Agonist – a type of chemical

Agonist – a type of chemical

An agonist is a type of chemical known as a ligand. It binds to a receptor. It is a compound that can bind to and cause activation of a receptor, thus mimicking an endogenous ligand or neurotransmitter. It activates (switches on) the receptor to produce a response. In Pharmacology, it is a chemical substance capable of activating a receptor to induce a full or partial pharmacological response.

An agonist causes an action. It is a substance that acts like another substance and therefore stimulates an action. There are also antagonists which block the action of the agonists, and there are inverse agonists which cause an action opposite to that of the agonist. It is a chemical that binds to a receptor and activates the receptor to produce a biological response.

Agonist is a drug or substance that binds to a receptor inside a cell or on its surface and causes the same action as the substance that normally binds to the receptor.

This is typical of the systems which regulate the body. Being able to control activity is the basis of homeostasis. It is a chemical substance capable of combining with a specific receptor on a cell and initiating the same reaction or activity typically produced by the binding endogenous substance.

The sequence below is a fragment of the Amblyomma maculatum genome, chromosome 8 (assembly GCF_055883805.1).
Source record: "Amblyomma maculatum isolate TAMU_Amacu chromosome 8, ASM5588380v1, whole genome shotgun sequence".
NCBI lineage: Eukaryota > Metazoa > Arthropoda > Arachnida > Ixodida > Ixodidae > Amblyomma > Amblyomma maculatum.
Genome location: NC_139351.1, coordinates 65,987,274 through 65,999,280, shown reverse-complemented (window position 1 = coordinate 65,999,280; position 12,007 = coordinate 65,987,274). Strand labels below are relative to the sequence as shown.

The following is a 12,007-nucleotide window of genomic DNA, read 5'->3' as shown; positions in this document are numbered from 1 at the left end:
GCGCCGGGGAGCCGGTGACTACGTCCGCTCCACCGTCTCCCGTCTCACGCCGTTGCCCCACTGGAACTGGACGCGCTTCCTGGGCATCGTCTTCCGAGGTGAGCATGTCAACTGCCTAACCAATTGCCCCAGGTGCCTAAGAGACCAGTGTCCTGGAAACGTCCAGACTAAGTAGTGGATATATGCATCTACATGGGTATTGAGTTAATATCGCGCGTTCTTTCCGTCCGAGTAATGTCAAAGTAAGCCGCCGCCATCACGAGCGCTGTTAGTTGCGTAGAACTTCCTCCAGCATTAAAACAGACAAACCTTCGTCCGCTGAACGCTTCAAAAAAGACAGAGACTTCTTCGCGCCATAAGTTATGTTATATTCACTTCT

Types of agonists

Receptors can be activated by either endogenous or exogenous agonists. Both types result in a biological response. Agonists and most natural ligands bind to receptors in their inactive state and quickly induce an active receptor conformation that initiates cell signaling. Endogenous agonists include hormones and neurotransmitters. Exogenous agonists include drugs.

A substance which causes the same bodily responses, but does not bind to the same receptor is called a physiological agonist. The active receptor state initiates signaling because of its structural complementariness with coupling proteins that activate signaling pathways, such as G proteins and G protein-coupled receptor kinases.


  • The endogenous agonist for serotonin receptors is serotonin, and the endogenous agonist for dopamine receptors is dopamine.
  • Morphine is an exogenous agonist. It mimics the actions of endorphins at certain receptors in the central nervous system.

Agonist is the opposite of antagonist. Antagonists and agonists are key players in the chemistry of the human body and in pharmacology. These are drugs or naturally occurring substances that activate physiologic receptors, whereas antagonists are drugs that block those receptors.

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